- The Harry Potter fic "The World As We Knew It" sees Harry become part of an ancient magic known as an 'Aperio', where three different people independently make the same wish at the same time and are thus transferred into a new world where their wish has come true. In this case, Harry, Remus Lupin and Severus Snape all wished that the prophecy had never been made and James and Lily were still alive, taking them to a world where the Potters were never killed but Voldemort never fell.
- A joke in 2009 uses the Rule of Three to explain the three close celebrity deaths that year.
Farrah Fawcett died and went to heaven. Saint Peter said "You were very good on Earth, so you have been granted one wish." Farrah thought for a bit and said "I wish for the safety of all children on Earth." Half an hour later, Michael Jackson arrived in heaven.
Michael Jackson was surprised to find himself in heaven, but even more surprised that he was once again black. "Saint Peter," he said, "I worked pretty hard to lighten my skin over the years. Can you fix it?" Half an hour later Billy Mays arrived in heaven with some OxiClean.
- Jokes in general tend to make very heavy use of the Rule of Three, especially those following the "Blonde/Brunette/Redhead" or "Nationality/Nationality/Nationality" formula.
- The sarcastic snowclone "My (whatever) is (good thing), yours is (not so good thing), his is (even worse thing)."
- Bally's Dr. Dude requires the player to get the three Elements of Coolness (a Magnetic Personality, the Heart of Rock and Roll, and the Gift of Gab) three times before starting multiball.
- Two examples in Junk Yard:
- One of the tasks in The Party Zone is to "Eat, Drink, & B. Merry".
- Many of the goals in America's Most Haunted require hitting a target three times.
- In a more general sense, most pinball games made from the '70s onward default to three balls per game.
- Professional Wrestling is fond of this in some forms, ranging from the three way dance 'Triple Threat' match (3 fighters) to audience chants; one of the most popular is to match 3 syllables (e.g. 'R V D! R V D!' for Rob Van Dam). The other popular chant format? Four syllables and five claps ('You're a loser!' * * *** ), which adds up to nine.
- An infamous, horrifying 1981 match where El Santo suffered a heart attack against Los Misioneros de la Muerte, cemented three on three, which was already being established as Lucha Libre Internacional's most popular match type, as the main match associated with Mexican Lucha Libre. If a promotion has a "trios", "tercias" or "six man" division, it's probably due to LLI. Even when they don't, the wild three on three matches of trios like The Shield can ultimately be traced back to it.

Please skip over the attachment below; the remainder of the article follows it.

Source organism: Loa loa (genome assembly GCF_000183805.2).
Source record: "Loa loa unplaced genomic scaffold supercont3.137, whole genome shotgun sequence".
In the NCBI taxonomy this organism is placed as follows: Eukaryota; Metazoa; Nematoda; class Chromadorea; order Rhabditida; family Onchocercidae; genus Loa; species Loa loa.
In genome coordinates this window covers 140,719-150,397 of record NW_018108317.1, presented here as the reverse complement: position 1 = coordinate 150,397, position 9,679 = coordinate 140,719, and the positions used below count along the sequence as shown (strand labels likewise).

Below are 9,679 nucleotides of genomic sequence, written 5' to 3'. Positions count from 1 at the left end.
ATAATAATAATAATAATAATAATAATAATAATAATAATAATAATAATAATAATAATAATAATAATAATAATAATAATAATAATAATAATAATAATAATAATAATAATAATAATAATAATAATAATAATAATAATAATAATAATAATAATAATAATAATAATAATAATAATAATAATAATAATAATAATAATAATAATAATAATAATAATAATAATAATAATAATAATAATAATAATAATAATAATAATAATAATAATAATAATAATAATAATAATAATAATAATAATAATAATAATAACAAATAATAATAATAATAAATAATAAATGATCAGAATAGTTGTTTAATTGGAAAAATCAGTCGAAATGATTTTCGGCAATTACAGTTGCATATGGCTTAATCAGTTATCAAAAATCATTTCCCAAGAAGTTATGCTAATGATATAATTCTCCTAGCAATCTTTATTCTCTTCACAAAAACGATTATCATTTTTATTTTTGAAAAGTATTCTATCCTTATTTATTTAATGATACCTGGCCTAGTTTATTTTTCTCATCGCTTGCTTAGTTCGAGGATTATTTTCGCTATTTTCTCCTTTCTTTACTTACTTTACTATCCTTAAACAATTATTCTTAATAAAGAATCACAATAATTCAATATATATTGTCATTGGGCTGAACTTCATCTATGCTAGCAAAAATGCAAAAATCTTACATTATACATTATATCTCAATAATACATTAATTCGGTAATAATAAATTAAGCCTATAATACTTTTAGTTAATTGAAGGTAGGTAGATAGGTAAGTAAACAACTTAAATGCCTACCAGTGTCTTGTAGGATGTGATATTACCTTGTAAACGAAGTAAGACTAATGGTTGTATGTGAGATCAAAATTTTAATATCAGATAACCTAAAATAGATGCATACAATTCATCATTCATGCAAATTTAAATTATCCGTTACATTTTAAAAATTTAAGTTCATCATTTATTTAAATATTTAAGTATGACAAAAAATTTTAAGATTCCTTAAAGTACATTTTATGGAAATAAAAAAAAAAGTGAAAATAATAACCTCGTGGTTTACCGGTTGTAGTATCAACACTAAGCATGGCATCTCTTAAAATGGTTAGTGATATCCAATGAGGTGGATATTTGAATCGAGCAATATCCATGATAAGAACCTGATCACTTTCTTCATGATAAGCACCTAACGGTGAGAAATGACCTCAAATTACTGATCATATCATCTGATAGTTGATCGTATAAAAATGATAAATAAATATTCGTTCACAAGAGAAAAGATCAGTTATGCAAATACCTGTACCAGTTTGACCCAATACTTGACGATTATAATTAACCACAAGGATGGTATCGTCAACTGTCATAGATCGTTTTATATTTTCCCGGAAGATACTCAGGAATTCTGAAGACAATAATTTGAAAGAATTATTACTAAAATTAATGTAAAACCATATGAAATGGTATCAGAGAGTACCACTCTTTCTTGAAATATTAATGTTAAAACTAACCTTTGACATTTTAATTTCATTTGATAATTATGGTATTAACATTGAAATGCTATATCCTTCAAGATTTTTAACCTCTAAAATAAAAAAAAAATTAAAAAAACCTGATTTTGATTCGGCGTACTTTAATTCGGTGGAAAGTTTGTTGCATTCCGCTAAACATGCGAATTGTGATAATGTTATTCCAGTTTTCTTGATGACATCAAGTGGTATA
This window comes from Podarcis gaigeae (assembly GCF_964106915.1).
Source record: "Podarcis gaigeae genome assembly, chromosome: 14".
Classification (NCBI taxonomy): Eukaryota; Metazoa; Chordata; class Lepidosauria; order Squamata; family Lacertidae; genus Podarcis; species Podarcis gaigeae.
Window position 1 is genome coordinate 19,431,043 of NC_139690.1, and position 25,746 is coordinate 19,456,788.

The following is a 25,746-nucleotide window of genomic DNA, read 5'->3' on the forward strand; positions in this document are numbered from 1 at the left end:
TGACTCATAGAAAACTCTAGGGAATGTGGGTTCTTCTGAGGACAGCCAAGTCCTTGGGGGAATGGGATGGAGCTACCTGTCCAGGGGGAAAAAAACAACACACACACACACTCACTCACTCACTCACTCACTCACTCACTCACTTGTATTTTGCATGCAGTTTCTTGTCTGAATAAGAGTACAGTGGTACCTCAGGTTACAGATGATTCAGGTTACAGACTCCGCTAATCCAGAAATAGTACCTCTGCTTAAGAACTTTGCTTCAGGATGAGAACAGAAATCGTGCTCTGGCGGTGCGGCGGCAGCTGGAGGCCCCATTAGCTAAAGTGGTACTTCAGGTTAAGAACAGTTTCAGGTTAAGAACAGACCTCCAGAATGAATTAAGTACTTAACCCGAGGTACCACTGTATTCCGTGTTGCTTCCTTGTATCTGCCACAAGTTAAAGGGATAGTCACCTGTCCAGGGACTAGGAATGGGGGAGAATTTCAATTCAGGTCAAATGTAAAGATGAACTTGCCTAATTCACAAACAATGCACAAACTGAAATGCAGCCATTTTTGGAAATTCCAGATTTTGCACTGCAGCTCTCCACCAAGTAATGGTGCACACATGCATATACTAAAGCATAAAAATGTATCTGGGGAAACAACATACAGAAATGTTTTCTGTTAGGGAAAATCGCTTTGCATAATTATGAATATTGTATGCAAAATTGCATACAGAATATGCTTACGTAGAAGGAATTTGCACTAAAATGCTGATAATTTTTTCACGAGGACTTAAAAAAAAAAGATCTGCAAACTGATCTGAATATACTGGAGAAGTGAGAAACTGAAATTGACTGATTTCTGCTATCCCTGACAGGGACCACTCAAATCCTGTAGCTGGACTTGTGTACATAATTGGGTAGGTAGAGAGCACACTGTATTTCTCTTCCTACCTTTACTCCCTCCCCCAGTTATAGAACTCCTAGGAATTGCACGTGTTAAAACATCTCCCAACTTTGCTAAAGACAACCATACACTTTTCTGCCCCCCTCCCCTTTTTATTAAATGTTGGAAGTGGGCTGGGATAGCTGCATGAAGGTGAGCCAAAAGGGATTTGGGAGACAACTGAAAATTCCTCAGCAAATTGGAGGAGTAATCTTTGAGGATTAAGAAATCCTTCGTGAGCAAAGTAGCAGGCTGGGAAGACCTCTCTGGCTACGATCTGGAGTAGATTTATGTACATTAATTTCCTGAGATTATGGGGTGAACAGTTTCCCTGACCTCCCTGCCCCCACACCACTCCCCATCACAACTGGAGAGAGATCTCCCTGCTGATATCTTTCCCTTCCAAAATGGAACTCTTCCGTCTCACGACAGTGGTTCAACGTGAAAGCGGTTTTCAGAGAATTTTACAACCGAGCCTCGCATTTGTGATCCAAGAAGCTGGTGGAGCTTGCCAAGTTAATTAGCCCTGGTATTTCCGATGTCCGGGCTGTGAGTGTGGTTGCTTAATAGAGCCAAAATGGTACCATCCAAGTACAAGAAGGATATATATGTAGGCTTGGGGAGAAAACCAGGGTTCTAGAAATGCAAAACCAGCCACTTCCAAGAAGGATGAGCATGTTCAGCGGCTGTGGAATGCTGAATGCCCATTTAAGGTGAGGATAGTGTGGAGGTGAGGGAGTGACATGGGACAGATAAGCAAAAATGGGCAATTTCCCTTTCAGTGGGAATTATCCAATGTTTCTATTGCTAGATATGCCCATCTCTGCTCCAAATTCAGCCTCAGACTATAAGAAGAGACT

- Many a Power Stable, like nWo, began as and remained centered around a trio. Having at least three members also brings in the Freebird Rule, where a Power Stable wins the tag team belts and any two of them can defend it in a given match.
- Ring of Honor celebrated its third anniversary with three back to back shows.
- While there are many variations, it's common that a wrestling feud will consist of three matches. The wrestlers will trade wins in the first two matches, with the third as the blow off.
- Every third anniversary year, Pro Wrestling Guerilla holds a show called Threemendous.
- During The Authority angle, Triple H and his cohorts abused the Money in the Bank contract to get a champion under their control three times. The first time was at SummerSlam 2013, where Randy Orton cashed in on Daniel Bryan, the second was at WrestleMania 31, where Seth Rollins cashed in on Roman Reigns and Brock Lesnar, and the third time was at Survivor Series 2015, where Sheamus cashed in on Reigns.
- Dead Ringers: Any time Andrew Neil (brought to you by Jim Henson's Children's Television Workshop) introduces his show, he lists two incredibly bizarre guests which usually aren't even human ("a jellyfish with an arts degree; Davros, creator of the Daleks"). The third is inevitably DIANE ABBOTT.
- The character of Errol in The BBC series 15 Storeys High always answers a question truthfully, if asked it three times.
- Ron White's recounting of the time he sued Sears for terrible service includes this line:
Ron: I execute a left-hand turn out of the parking lot, and my left rear wheel falls off. It falls off. It FALLS THE FUCK OFF! Turning my van into a tripod, and spinning me into a level of pissed off I've never felt before!
- In the third version of Journey into Imagination, riders are supposed to be going on a tour of the Imagination Institute's labs based on the 5 senses. Due to Figment's antics, only 3 (Sound, Sight, and Smell) are visited before Dr. Channing decides to abandon the tour.